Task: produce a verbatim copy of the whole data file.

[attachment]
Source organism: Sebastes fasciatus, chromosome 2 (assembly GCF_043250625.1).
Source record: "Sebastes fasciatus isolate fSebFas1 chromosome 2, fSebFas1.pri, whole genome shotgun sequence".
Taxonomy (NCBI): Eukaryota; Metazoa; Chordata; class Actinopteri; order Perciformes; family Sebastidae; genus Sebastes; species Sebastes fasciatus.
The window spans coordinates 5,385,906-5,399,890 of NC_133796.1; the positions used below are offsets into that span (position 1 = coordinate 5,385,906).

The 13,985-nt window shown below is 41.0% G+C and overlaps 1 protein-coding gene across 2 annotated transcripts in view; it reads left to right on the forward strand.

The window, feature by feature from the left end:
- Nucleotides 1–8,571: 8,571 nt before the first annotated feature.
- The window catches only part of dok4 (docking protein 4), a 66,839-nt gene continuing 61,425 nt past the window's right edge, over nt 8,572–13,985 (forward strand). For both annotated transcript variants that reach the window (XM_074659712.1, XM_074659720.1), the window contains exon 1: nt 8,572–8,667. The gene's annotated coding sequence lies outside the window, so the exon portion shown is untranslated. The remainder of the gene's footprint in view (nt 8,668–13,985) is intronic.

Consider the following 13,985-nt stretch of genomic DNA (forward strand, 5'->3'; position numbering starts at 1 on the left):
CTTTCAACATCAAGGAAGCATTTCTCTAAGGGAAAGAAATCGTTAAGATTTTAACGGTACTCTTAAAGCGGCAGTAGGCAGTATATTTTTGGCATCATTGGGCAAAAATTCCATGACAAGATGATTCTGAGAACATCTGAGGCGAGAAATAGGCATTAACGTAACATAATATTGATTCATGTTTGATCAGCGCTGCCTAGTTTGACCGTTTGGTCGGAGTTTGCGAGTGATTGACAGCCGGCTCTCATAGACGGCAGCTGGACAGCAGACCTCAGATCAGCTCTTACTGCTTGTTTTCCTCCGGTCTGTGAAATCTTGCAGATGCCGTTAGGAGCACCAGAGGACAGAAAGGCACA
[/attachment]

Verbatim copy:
Source organism: Sebastes fasciatus, chromosome 2 (assembly GCF_043250625.1).
Source record: "Sebastes fasciatus isolate fSebFas1 chromosome 2, fSebFas1.pri, whole genome shotgun sequence".
Taxonomy (NCBI): Eukaryota; Metazoa; Chordata; class Actinopteri; order Perciformes; family Sebastidae; genus Sebastes; species Sebastes fasciatus.
The window spans coordinates 5,385,906-5,399,890 of NC_133796.1; the positions used below are offsets into that span (position 1 = coordinate 5,385,906).

The 13,985-nt window shown below is 41.0% G+C and overlaps 1 protein-coding gene across 2 annotated transcripts in view; it reads left to right on the forward strand.

The window, feature by feature from the left end:
- Nucleotides 1–8,571: 8,571 nt before the first annotated feature.
- The window catches only part of dok4 (docking protein 4), a 66,839-nt gene continuing 61,425 nt past the window's right edge, over nt 8,572–13,985 (forward strand). For both annotated transcript variants that reach the window (XM_074659712.1, XM_074659720.1), the window contains exon 1: nt 8,572–8,667. The gene's annotated coding sequence lies outside the window, so the exon portion shown is untranslated. The remainder of the gene's footprint in view (nt 8,668–13,985) is intronic.

Consider the following 13,985-nt stretch of genomic DNA (forward strand, 5'->3'; position numbering starts at 1 on the left):
CTTTCAACATCAAGGAAGCATTTCTCTAAGGGAAAGAAATCGTTAAGATTTTAACGGTACTCTTAAAGCGGCAGTAGGCAGTATATTTTTGGCATCATTGGGCAAAAATTCCATGACAAGATGATTCTGAGAACATCTGAGGCGAGAAATAGGCATTAACGTAACATAATATTGATTCATGTTTGATCAGCGCTGCCTAGTTTGACCGTTTGGTCGGAGTTTGCGAGTGATTGACAGCCGGCTCTCATAGACGGCAGCTGGACAGCAGACCTCAGATCAGCTCTTACTGCTTGTTTTCCTCCGGTCTGTGAAATCTTGCAGATGCCGTTAGGAGCACCAGAGGACAGAAAGGCACA